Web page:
Sitting in the back of a speedboat as we zip through the fjord, it's hard not to feel a little disorientated. Only a few hours earlier we were returning our seats to the upright position and stowing our tray tables as we neared the end of our long journey from Perth via Singapore and London to Gothenburg, Sweden's second city.
As I pull my borrowed waterproof jacket more tightly around me against the cold air, we pass clusters of houses, many of them summer residences belonging to people from Gothenburg, an hour's drive away, and even Copenhagen and Oslo, each a three-hour trip in opposite directions.
Most of the homes are traditional in style and clad in cheery yellow or red or navy-painted wood with steeply pitched roofs, like gingerbread houses wrought large, but a few are sleekly modern with large windows and softly weathered timber cladding - the latter being very nearly as distinctly Scandinavian as the former.
Like these modern homes, the landscape is striking in its simplicity: green forests running down to the glassy water, interspersed with huge rocky outcrops worn smooth by the weather and dusted with moss and lichen and tufty grass. As we approach one seemingly innocuous cluster of rocks, our host Hans slows the boat: a family of seals is basking in the weak autumn sunshine. There's a big one with spots, a smaller adult and a little baby, all three of them lined up in a row and eyeing us warily as we cautiously approach. Just a little further on we encounter another group, a family of four which slide about the rocks on their bellies as our boat draws near.
Although a keen sailor, Hans says he doesn't bother with fishing as there's not much left to catch in the fjord. Nevertheless, there are the telltale buoys, indicating the presence of crayfish nets below the surface, and we see the occasional fish leaping out of the water - much to the interest of the seals, I should think - as well as a few eerie, brownish jellyfish bobbing in the shallows.
I also can't fail to notice a large petrochemical plant looming over the fjord as we pass the town of Stenungsund. Aggressively ugly and resolutely industrial, the contrast it strikes with the natural beauty of the fjord and its surrounds is stark.
We're in Gothenburg to stay with the ebullient Hans and his wife Irene. The pair hosted my boyfriend when he lived in Gothenburg on exchange some years ago and they welcome the both of us back like long-lost family before whisking us off to their summer house, in the village of Svanesund on the large island of Orust, north of their home in Gothenburg, and on to the boat.
Given Gothenburg's long maritime tradition, it seems an apt beginning to our stay.
Later in the week, we continue the nautical theme, catching a ferry to visit Branno, the best known of the numerous islands that dot the coastline around the city.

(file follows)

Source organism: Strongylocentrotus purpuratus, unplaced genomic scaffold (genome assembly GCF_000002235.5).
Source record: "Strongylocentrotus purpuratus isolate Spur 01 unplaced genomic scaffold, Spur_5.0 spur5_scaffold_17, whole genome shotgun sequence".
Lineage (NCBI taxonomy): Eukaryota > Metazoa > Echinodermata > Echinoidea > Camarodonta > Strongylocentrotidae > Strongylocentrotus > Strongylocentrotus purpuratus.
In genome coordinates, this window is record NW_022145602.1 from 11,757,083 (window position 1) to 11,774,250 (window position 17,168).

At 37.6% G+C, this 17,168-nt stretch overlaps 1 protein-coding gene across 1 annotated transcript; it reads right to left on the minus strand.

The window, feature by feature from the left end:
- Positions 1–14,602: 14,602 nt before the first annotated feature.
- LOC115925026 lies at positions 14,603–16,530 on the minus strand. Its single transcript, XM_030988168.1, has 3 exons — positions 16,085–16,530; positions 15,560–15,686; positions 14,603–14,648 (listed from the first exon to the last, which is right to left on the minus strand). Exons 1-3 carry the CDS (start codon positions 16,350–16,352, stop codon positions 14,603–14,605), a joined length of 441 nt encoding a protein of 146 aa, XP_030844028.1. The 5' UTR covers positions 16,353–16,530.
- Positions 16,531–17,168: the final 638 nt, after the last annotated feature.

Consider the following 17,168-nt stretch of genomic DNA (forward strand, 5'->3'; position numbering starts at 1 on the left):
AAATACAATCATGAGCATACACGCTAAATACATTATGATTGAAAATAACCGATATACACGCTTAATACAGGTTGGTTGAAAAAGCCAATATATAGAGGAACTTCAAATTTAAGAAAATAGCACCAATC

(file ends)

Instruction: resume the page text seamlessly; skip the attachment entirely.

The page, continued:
Far more ruggedly coastal than the sheltered fjord at Svanesund, Branno is imprinted on the Swedish imagination thanks to a popular folk song celebrating the joys of dancing on the Branno pier on a summer's evening. There's a small memorial to the late Lasse Dahlquist, the singer responsible for the tune, in the little harbour where our ferry docks.
We amble across the island to the other, larger harbour from where our boat back to Gothenburg will depart. On our way, we pass a brewery with open-air seating and a waterside alfresco eatery called the Happy Cafe, which is decorated with an odd assortment of maritime equipment interspersed with a few Swedish flags. Both are closed for the season, a little lonely looking under the low grey sky, but it's easy to imagine they would be exceedingly pleasant on a warm, sunny day.
There are a surprising number of houses on the island - people commute into the city from here - and most are in the postcard-perfect Swedish style we saw at Svanesund. All are surrounded by well-kept gardens featuring the ubiquitous apple trees, which are currently shedding the last of their late-season fruit on to the grass.
Plenty of residents, then, but no cars: bicycles and a kind of small, three-wheeled motorbike with a flat tray at the front are the preferred means of transport here. This is illustrated to impressive effect when we arrive at the main harbour to find hundreds of bikes lined up and awaiting their owners' return from the mainland on the evening ferry.
That night, Hans and Irene throw us a crayfish party. A Swedish summertime tradition, the crayfish party seems to involve three key elements: the eating of crayfish, which here refers to small yabby- sized creatures rather than big lobsters, as well as the hearty consumption of akvavit (a Scandinavian spirit) and the singing of snaps songs, or "snapsvisor". The latter are particularly beloved by Hans, who is a successful opera singer and the kind of born entertainer wont to whip out a ukulele at the dinner table or launch into a rousing version of O Sole Mio at a party.
He leads us in a few of the songs, translating for my benefit. Most seem to advocate a positively heroic intake of alcohol in a manner that, I suspect, would cause many a public health advocate to expire with horror.
A week after our arrival, it's time to move on. Before we clamber in the taxi, Hans encloses us both in an affectionate hug, urging us to come back soon.
And given the good time he's shown us, all the drinking and feasting and bobbing about in boats, how could we say no?